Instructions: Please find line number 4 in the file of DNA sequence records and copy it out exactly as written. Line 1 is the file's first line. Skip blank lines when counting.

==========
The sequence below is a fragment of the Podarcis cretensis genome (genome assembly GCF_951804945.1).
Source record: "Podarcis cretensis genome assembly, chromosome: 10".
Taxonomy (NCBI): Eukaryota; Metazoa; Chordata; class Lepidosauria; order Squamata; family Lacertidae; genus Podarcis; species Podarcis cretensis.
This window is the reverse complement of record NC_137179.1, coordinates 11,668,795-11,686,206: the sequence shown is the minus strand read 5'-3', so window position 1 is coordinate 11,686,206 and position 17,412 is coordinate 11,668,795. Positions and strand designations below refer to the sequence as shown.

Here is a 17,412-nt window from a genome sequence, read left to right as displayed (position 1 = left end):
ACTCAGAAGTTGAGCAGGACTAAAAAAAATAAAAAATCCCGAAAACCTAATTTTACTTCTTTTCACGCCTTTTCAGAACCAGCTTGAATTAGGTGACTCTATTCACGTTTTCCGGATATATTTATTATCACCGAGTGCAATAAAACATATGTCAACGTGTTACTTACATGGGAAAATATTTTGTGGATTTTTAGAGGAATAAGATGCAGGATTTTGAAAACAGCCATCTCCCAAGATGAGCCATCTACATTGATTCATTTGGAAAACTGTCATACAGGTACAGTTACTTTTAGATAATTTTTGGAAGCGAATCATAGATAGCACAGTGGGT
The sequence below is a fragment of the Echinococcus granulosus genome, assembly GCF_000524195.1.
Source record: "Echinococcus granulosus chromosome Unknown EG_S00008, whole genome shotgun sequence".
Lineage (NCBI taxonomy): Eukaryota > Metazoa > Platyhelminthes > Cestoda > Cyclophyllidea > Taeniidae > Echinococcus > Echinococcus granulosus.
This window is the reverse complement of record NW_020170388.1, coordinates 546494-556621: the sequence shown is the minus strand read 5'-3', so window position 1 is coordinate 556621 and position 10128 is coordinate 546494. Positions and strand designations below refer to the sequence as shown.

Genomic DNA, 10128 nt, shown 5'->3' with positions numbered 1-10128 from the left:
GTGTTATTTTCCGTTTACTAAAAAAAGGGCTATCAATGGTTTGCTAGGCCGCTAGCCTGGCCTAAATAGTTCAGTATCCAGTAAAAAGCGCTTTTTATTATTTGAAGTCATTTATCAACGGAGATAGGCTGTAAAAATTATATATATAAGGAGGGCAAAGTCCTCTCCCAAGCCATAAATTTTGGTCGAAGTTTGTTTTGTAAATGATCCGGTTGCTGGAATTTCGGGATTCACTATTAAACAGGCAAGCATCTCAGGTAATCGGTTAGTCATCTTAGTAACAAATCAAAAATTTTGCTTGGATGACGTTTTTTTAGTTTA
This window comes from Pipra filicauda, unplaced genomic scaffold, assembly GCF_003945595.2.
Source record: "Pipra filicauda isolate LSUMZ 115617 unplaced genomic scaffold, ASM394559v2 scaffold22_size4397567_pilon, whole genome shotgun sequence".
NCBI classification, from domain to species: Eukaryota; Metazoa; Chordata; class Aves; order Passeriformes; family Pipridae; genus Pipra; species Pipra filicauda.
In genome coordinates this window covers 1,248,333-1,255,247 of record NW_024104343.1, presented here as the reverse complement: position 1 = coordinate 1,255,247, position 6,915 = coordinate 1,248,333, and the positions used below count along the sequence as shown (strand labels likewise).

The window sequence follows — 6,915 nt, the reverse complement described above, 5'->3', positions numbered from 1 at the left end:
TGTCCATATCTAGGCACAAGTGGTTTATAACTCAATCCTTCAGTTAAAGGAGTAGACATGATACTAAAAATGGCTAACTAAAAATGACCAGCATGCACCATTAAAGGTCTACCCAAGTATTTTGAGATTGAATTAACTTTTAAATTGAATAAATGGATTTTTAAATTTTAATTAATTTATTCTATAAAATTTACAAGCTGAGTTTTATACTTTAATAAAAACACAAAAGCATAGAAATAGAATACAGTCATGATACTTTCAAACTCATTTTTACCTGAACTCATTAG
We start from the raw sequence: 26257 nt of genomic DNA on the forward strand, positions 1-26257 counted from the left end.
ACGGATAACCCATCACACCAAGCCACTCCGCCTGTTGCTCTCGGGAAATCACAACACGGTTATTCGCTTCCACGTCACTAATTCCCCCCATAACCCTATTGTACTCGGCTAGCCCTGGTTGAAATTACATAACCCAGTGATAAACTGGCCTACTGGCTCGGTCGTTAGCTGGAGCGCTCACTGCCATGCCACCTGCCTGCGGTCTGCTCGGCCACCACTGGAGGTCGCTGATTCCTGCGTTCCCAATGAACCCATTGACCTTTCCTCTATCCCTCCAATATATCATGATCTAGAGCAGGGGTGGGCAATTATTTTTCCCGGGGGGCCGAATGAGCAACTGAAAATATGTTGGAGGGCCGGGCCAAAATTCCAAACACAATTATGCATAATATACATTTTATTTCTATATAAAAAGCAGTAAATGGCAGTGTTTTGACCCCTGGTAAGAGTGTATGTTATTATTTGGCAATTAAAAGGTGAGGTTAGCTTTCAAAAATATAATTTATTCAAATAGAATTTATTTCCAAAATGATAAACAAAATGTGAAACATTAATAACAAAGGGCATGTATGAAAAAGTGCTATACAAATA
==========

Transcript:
This window is the reverse complement of record NC_137179.1, coordinates 11,668,795-11,686,206: the sequence shown is the minus strand read 5'-3', so window position 1 is coordinate 11,686,206 and position 17,412 is coordinate 11,668,795. Positions and strand designations below refer to the sequence as shown.